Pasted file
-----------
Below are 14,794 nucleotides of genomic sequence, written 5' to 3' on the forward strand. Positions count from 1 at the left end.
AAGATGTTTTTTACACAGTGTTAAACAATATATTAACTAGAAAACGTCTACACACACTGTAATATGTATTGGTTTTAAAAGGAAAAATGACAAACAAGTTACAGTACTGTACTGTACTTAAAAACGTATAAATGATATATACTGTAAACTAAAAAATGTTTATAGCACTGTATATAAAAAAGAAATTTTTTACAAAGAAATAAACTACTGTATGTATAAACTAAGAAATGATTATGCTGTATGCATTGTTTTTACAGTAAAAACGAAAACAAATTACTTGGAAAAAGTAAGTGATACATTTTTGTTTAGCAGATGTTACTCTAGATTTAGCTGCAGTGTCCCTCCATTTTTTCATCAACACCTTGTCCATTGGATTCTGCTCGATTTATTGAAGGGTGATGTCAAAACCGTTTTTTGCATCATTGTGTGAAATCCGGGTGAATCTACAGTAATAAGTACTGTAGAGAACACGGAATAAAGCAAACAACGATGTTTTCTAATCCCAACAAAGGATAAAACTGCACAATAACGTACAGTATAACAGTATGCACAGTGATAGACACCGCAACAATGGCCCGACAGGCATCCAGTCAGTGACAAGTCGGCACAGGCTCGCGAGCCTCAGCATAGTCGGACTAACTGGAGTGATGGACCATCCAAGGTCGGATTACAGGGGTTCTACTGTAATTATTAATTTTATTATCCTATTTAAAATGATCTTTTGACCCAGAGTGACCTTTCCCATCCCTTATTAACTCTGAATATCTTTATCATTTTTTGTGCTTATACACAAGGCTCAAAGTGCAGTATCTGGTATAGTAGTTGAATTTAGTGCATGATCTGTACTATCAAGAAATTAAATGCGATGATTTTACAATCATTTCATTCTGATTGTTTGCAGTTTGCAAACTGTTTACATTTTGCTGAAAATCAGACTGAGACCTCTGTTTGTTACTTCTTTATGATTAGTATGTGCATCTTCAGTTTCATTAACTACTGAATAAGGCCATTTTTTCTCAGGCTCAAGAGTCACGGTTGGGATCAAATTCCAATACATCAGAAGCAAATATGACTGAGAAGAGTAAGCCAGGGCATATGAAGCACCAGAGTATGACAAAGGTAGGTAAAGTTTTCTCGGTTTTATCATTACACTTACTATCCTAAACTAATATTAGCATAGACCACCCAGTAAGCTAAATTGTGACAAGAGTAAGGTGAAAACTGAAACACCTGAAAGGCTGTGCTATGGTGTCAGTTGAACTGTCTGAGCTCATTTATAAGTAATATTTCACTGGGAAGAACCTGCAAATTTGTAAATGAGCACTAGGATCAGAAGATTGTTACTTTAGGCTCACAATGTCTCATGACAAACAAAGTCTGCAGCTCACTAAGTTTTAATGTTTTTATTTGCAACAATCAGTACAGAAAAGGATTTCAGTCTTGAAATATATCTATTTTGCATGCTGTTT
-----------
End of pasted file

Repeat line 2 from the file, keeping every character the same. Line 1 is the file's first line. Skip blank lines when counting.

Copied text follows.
AAGATGTTTTTTACACAGTGTTAAACAATATATTAACTAGAAAACGTCTACACACACTGTAATATGTATTGGTTTTAAAAGGAAAAATGACAAACAAGTTACAGTACTGTACTGTACTTAAAAACGTATAAATGATATATACTGTAAACTAAAAAATGTTTATAGCACTGTATATAAAAAAGAAATTTTTTACAAAGAAATAAACTACTGTATGTATAAACTAAGAAATGATTATGCTGTATGCATTGTTTTTACAGTAAAAACGAAAACAAATTACTTGGAAAAAGTAAGTGATACATTTTTGTTTAGCAGATGTTACTCTAGATTTAGCTGCAGTGTCCCTCCATTTTTTCATCAACACCTTGTCCATTGGATTCTGCTCGATTTATTGAAGGGTGATGTCAAAACCGTTTTTTGCATCATTGTGTGAAATCCGGGTGAATCTACAGTAATAAGTACTGTAGAGAACACGGAATAAAGCAAACAACGATGTTTTCTAATCCCAACAAAGGATAAAACTGCACAATAACGTACAGTATAACAGTATGCACAGTGATAGACACCGCAACAATGGCCCGACAGGCATCCAGTCAGTGACAAGTCGGCACAGGCTCGCGAGCCTCAGCATAGTCGGACTAACTGGAGTGATGGACCATCCAAGGTCGGATTACAGGGGTTCTACTGTAATTATTAATTTTATTATCCTATTTAAAATGATCTTTTGACCCAGAGTGACCTTTCCCATCCCTTATTAACTCTGAATATCTTTATCATTTTTTGTGCTTATACACAAGGCTCAAAGTGCAGTATCTGGTATAGTAGTTGAATTTAGTGCATGATCTGTACTATCAAGAAATTAAATGCGATGATTTTACAATCATTTCATTCTGATTGTTTGCAGTTTGCAAACTGTTTACATTTTGCTGAAAATCAGACTGAGACCTCTGTTTGTTACTTCTTTATGATTAGTATGTGCATCTTCAGTTTCATTAACTACTGAATAAGGCCATTTTTTCTCAGGCTCAAGAGTCACGGTTGGGATCAAATTCCAATACATCAGAAGCAAATATGACTGAGAAGAGTAAGCCAGGGCATATGAAGCACCAGAGTATGACAAAGGTAGGTAAAGTTTTCTCGGTTTTATCATTACACTTACTATCCTAAACTAATATTAGCATAGACCACCCAGTAAGCTAAATTGTGACAAGAGTAAGGTGAAAACTGAAACACCTGAAAGGCTGTGCTATGGTGTCAGTTGAACTGTCTGAGCTCATTTATAAGTAATATTTCACTGGGAAGAACCTGCAAATTTGTAAATGAGCACTAGGATCAGAAGATTGTTACTTTAGGCTCACAATGTCTCATGACAAACAAAGTCTGCAGCTCACTAAGTTTTAATGTTTTTATTTGCAACAATCAGTACAGAAAAGGATTTCAGTCTTGAAATATATCTATTTTGCATGCTGTTT